Nick Clegg is suddenly a star! The leader of the Liberal Democrats is a front page face, a trending topic on twitter, and now has a facebook fan page –IagreewithNick. People listened to him in last Thursday’s leaders’ debate, some for the first time, and liked what they heard.
Why hadn’t they listened before? He’d been on TV every day last week so people heard him…but not many were listening. Many ordinary voters are encouraged to believe that we have a 2 party system…from print and broadcast media to the never-ending array of commentators, analysts and satirists who usually provide what passes for political debate, the notion of LibDems as a minority party is not only suggested but is assumed as fact. Even though 1 in 5 voters put their ticks in the LibDems box on Election Day – 1 in 5 hardly says ‘minority interest’ to me.
This time people listened, and heard things that struck a chord with them, saw ways in which Nick’s party may be able to play a part not just in the upcoming election but in a future government.
They Listened Without Prejudice…
They listened because all 3 party leaders were given equal billing and equal air time. For the first time Nick Clegg spoke not as a leader of a minority party but as someone the equal of the 2 other leaders.
I think there’s a big lesson here for Human Resources.
The future of HR, and the role that it can play in business, is forever under scrutiny and the subject of discussion and agonising. This debate raged again recently following an interesting blog from Bill Boorman entitled ‘Scrap HR’ which elicited the usual range of responses from the nodding agreement of non regular HR practitioners, to the traditional mix of defiant umbrage and/or hand wringing kvetching from those who earn their crust practicing HR.
To me, HR has the same problem as the Liberal Democrats…everyone thinks that they are fair game to take a pop at. Seriously, does anyone ever doubt the value of the finance department, legal team, IT department, sales, marketing, design, and supply chain?? Do their managers constantly debate the future value of what they do? Do Finance Directors need to push to get a seat at the table?
In fact, would anyone ever write a blog entitled Scrap Finance? Scrap IT? Scrap Sales??!
I’m vicariously an HR practitioner…not qualified to do it but I spend every day talking to people who do. And I’m always talking through their achievements, how they have made a difference and added value. And guess what? HR add tremendous value to businesses of all sizes. Re-organisations, restructures, transformations, talent development (acquisition and retention), performance management…all vital for business planning, future growth, cost savings and efficiency.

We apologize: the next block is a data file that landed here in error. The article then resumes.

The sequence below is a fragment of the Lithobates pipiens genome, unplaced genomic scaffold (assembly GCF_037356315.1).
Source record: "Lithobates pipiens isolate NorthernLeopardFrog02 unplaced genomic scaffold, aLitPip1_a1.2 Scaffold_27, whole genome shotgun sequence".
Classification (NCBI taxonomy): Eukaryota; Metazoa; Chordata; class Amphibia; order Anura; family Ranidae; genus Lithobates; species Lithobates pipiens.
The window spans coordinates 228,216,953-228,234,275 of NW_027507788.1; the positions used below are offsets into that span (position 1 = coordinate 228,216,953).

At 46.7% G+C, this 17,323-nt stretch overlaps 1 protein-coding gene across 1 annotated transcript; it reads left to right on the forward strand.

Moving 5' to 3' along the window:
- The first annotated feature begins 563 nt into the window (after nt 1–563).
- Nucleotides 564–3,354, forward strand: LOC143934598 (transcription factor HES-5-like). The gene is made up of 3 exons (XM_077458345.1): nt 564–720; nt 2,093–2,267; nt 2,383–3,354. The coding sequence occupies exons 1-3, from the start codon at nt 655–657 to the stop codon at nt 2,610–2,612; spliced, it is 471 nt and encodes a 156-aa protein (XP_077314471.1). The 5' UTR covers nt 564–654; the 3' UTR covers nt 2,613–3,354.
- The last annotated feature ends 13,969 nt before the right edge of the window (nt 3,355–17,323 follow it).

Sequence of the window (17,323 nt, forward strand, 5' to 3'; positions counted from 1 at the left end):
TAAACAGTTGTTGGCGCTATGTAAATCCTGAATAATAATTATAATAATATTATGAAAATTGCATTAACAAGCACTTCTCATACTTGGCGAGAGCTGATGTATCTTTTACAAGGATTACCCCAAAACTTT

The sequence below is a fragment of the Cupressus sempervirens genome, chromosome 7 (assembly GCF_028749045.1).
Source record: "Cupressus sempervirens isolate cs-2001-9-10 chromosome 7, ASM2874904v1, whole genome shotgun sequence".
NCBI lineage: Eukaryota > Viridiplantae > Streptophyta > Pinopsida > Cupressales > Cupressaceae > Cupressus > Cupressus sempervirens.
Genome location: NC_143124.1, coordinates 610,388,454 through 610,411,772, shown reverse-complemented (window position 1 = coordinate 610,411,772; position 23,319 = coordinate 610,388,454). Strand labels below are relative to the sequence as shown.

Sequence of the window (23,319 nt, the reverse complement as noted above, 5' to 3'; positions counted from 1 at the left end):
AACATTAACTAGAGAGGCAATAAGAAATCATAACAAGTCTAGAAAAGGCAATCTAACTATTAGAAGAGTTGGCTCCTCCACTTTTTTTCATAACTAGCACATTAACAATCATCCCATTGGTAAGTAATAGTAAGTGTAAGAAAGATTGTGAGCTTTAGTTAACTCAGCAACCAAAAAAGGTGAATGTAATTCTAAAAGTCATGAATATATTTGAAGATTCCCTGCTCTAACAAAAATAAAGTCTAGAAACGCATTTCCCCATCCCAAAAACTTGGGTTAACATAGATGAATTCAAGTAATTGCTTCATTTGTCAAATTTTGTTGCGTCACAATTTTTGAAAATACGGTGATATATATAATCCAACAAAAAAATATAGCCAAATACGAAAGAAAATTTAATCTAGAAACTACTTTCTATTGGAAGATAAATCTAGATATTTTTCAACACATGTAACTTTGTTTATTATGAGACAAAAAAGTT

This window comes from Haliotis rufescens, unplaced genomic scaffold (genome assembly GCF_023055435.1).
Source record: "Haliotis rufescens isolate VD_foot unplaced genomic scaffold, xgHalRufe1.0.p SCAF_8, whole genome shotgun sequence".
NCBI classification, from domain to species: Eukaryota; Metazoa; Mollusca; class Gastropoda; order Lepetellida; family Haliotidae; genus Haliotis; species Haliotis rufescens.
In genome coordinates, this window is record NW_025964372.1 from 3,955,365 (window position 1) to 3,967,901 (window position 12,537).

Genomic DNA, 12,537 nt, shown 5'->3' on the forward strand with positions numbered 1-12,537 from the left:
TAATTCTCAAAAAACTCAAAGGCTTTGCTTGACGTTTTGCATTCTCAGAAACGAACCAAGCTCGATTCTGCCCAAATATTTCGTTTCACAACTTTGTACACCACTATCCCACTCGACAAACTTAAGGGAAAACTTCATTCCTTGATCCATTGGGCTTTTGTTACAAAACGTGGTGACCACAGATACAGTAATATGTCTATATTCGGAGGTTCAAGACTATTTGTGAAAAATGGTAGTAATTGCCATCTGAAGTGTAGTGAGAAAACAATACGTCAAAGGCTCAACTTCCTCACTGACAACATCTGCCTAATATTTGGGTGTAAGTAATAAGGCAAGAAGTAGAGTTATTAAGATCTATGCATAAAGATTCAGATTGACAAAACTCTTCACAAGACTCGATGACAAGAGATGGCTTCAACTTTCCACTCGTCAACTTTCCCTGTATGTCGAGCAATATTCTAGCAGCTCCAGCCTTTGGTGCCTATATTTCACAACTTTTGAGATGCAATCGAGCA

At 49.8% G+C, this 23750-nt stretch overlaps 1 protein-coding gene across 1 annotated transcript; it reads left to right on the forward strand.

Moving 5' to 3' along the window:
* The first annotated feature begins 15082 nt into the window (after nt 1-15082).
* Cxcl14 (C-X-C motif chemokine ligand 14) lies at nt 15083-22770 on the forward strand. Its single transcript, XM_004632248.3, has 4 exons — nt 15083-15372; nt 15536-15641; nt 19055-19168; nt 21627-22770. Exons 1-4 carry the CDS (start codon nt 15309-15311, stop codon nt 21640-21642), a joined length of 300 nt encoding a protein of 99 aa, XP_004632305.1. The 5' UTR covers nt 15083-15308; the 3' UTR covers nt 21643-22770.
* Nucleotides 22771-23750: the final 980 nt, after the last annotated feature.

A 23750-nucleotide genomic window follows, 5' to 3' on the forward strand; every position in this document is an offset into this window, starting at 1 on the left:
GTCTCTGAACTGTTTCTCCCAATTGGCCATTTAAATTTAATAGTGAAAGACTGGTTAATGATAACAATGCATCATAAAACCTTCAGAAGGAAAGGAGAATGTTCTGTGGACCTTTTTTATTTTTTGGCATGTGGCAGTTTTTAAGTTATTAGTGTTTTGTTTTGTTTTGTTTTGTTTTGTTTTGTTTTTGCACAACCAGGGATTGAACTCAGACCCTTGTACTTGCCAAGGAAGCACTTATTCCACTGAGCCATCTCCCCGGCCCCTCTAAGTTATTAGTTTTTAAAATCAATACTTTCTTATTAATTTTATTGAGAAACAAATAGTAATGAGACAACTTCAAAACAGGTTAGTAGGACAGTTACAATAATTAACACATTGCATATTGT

So I’m thinking that maybe, just like the ‘big’ political parties, it’s time for the ‘big’ corporate functions to give HR an equal platform. Listen to them not as a ‘minority’ function but as an equal.
Listen Without Prejudice…you may hear things you like!
Maybe it’s not Scrap HR…but Listen to HR
3 thoughts on “Listen Without Prejudice”
Nice tie-up between HR and the Lib-Dems Mervyn.
In my time I’ve seen both the archetypal Personnel dinosaur and at the othr end of the scale, some astonishing examples of modern HR. The latter have been inspirational leaders of their businesses, with a higher profile than the Managing Director. In past times there have been MD’s drawn from Finance, Sales, Production or even R&D depts. Given the times we live in, and the value of human talent, I expect to see more CEOs and MD’s of major plc’s who have graduated from a career in HR.
With a fair wind, the Lib-Dems will prosper too.
I think to a certain extent people automatically are more tolerant of the LIb Dems when they are given a platform because everyone knows they can’t win, but it’s nice that they ‘get their go’. No one sits down waiting for the chance to jump on what they say like people do with the other two parties (depending on your political bent of course), hence Clegg was always likely to come out the winner the other night.
Of course the other parallel here is that the Lib Dems alway moan on about the system being unfair and arguing for proportional representation, whilst HR practitioners moan on about life being unfair and the need for a seat at the table.
And the final parallel, neither Nick Clegg nor HR will ever get the top job…..